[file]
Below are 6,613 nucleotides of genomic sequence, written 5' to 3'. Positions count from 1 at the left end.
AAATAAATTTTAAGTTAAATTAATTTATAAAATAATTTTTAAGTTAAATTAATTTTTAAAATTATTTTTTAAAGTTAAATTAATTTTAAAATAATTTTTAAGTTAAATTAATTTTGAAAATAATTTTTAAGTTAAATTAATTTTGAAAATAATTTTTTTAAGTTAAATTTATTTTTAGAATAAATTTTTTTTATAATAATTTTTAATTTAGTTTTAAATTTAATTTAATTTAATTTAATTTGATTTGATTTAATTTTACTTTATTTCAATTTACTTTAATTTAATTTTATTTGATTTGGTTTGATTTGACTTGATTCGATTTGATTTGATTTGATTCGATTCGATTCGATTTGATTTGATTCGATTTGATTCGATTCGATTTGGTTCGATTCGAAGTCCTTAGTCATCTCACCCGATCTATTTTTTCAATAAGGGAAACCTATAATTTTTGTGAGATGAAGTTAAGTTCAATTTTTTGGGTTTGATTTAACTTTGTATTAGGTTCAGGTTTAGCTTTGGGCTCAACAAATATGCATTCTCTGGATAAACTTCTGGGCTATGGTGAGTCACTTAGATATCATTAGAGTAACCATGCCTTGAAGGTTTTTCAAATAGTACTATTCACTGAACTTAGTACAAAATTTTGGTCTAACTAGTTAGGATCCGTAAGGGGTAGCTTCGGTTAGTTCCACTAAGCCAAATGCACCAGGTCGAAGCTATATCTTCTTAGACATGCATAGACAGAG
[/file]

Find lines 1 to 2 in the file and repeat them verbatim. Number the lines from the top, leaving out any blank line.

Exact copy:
Below are 6,613 nucleotides of genomic sequence, written 5' to 3'. Positions count from 1 at the left end.
AAATAAATTTTAAGTTAAATTAATTTATAAAATAATTTTTAAGTTAAATTAATTTTTAAAATTATTTTTTAAAGTTAAATTAATTTTAAAATAATTTTTAAGTTAAATTAATTTTGAAAATAATTTTTAAGTTAAATTAATTTTGAAAATAATTTTTTTAAGTTAAATTTATTTTTAGAATAAATTTTTTTTATAATAATTTTTAATTTAGTTTTAAATTTAATTTAATTTAATTTAATTTGATTTGATTTAATTTTACTTTATTTCAATTTACTTTAATTTAATTTTATTTGATTTGGTTTGATTTGACTTGATTCGATTTGATTTGATTTGATTCGATTCGATTCGATTTGATTTGATTCGATTTGATTCGATTCGATTTGGTTCGATTCGAAGTCCTTAGTCATCTCACCCGATCTATTTTTTCAATAAGGGAAACCTATAATTTTTGTGAGATGAAGTTAAGTTCAATTTTTTGGGTTTGATTTAACTTTGTATTAGGTTCAGGTTTAGCTTTGGGCTCAACAAATATGCATTCTCTGGATAAACTTCTGGGCTATGGTGAGTCACTTAGATATCATTAGAGTAACCATGCCTTGAAGGTTTTTCAAATAGTACTATTCACTGAACTTAGTACAAAATTTTGGTCTAACTAGTTAGGATCCGTAAGGGGTAGCTTCGGTTAGTTCCACTAAGCCAAATGCACCAGGTCGAAGCTATATCTTCTTAGACATGCATAGACAGAG